the sun blotted out by dust

It's illegal to take photos in Chad without a permit, so I don't have many of the city itself, but here we are dressed up to leave the compound. When living and working among Chadian Muslims, it's extremely important for women to wear ankle-length dresses or skirts and have one's elbows and hair completely covered when in public. These dresses recently became popular in Chad, so we're basically runway-ready!

me, danielle, dawn

Henna is another traditional form of beautification. Single women are allowed to have their hands done, but only married women are allowed to have henna on their feet. In fact, if you're a good wife, you should have your feet henna-ed on a regular basis.

I got to visit one of AIM's schools for missionary children while in N'Djamena. Wellspring Academy offers an American-based education for 1st-8th graders of missionary families in the area. All of the teachers and staff are members of AIM, some short-term and others long-term. This is an incredibly important ministry in Chad, and I was happy to spend a day at the little school observing the classes and getting to know the teachers and students.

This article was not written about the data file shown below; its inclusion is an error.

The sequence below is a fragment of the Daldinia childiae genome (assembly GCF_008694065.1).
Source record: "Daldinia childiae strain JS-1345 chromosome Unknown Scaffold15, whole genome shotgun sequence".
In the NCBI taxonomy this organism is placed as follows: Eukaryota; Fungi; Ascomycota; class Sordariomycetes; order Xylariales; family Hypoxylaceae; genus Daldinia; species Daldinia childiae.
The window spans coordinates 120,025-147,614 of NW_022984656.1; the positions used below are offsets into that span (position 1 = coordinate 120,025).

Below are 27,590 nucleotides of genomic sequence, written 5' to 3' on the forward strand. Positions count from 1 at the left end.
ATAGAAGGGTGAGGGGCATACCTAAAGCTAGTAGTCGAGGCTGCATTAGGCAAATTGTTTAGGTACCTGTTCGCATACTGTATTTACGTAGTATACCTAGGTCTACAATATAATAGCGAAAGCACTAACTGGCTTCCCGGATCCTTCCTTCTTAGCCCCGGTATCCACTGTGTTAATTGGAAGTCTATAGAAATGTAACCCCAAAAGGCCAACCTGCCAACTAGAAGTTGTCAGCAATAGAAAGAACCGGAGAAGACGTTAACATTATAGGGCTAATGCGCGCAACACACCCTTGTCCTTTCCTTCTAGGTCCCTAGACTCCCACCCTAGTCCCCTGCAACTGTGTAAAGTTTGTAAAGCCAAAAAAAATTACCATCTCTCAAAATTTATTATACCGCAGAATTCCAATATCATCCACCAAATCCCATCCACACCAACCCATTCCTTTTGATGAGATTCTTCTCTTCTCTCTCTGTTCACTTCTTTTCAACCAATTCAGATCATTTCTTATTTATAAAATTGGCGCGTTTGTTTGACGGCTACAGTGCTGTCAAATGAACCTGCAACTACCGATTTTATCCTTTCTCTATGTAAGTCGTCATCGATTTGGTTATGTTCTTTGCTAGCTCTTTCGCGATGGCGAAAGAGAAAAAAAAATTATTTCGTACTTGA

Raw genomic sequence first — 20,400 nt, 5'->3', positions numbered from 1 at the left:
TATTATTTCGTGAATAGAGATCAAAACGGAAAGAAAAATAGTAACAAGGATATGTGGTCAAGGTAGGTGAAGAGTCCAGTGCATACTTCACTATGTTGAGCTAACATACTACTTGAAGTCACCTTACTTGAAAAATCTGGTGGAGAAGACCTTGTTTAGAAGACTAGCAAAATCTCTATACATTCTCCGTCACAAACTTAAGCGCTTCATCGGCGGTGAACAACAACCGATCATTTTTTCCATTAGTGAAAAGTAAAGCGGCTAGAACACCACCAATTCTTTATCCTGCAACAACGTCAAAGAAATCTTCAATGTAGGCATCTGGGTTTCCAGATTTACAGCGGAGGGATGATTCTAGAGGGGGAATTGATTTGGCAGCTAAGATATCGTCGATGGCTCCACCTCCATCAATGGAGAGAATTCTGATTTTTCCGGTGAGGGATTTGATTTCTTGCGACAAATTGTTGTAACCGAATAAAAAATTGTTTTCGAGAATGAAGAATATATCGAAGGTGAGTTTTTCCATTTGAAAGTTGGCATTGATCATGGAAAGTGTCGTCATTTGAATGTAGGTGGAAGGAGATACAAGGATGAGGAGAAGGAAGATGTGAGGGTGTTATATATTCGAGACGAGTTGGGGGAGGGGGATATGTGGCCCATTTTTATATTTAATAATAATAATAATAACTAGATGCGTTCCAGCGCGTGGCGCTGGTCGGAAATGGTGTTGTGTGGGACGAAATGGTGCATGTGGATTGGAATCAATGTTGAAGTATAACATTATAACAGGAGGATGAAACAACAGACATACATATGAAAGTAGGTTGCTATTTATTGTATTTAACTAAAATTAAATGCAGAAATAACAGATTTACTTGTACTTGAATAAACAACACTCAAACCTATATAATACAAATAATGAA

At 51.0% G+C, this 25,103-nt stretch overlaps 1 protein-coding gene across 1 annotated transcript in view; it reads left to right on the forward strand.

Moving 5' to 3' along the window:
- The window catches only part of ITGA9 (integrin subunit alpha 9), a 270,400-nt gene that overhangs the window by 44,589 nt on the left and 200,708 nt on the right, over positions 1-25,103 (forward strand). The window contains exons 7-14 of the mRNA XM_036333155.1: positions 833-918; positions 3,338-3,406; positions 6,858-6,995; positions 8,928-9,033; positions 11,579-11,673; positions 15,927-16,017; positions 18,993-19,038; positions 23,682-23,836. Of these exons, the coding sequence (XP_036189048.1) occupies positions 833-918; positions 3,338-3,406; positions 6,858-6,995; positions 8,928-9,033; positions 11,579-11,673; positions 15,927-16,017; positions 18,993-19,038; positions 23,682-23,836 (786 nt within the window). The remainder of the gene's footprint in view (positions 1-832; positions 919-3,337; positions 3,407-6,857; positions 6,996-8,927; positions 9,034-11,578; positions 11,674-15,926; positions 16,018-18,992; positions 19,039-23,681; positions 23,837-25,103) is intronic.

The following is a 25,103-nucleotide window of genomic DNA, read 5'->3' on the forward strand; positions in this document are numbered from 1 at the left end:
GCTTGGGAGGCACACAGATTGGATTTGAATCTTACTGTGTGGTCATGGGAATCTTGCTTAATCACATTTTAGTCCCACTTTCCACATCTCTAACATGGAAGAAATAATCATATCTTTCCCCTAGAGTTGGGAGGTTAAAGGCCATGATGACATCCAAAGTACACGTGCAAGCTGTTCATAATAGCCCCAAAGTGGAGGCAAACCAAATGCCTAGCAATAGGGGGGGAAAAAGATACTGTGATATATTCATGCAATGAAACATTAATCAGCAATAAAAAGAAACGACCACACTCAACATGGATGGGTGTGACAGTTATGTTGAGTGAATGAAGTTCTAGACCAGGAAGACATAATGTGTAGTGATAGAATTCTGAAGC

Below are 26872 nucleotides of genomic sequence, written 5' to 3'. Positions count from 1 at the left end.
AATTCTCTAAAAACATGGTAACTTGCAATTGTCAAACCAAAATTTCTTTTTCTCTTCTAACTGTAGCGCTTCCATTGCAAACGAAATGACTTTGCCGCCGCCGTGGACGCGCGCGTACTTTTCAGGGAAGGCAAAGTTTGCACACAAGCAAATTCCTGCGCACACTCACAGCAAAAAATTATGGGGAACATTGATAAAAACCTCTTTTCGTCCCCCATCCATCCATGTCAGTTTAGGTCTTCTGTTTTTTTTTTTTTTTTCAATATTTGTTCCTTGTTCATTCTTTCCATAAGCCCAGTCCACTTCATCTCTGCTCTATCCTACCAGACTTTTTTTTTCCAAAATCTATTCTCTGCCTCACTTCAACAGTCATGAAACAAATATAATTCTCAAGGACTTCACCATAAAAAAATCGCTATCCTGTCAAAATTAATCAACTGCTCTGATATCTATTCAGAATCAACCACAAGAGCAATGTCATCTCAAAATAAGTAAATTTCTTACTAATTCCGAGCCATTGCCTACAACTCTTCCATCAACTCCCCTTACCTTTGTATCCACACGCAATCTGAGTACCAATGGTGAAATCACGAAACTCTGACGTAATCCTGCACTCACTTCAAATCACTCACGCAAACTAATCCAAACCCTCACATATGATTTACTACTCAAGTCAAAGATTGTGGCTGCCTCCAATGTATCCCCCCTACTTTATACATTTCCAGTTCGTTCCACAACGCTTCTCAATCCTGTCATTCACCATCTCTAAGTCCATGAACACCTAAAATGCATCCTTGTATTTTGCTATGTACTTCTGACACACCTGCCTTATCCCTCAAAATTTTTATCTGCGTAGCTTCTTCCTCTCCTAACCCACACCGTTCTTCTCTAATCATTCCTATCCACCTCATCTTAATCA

Chad is in the Sahara desert, and though I only saw a very small portion of the large country, I was struck by its beauty. It's not beautiful in an obvious way, like all the greenery and rolling hills of Uganda. From the buildings to the streets to the compounds, everything seemed to be the same few shades of tan-ish gray. There were no riots of pattern and color fighting each other for attention, but that could've partially been due to the dust that so quickly and completely covers everything inside and out. Even so, I was awed by the simple beauty that can be found in the desert.

The whole week I was there, I felt a deep gratitude for the chance to visit Chad. Never in my wildest dreams would I have imagined myself there, even for a visit! I had no idea what to expect going into it, but I came away full of awe for the work being done there. I have a deep respect for the many people who've dedicated themselves to loving and serving Chadians. Seeing firsthand the outpouring of their lives in such a difficult place was a beautiful gift. Few people get such an opportunity, and I'm forever thankful that I was granted this experience.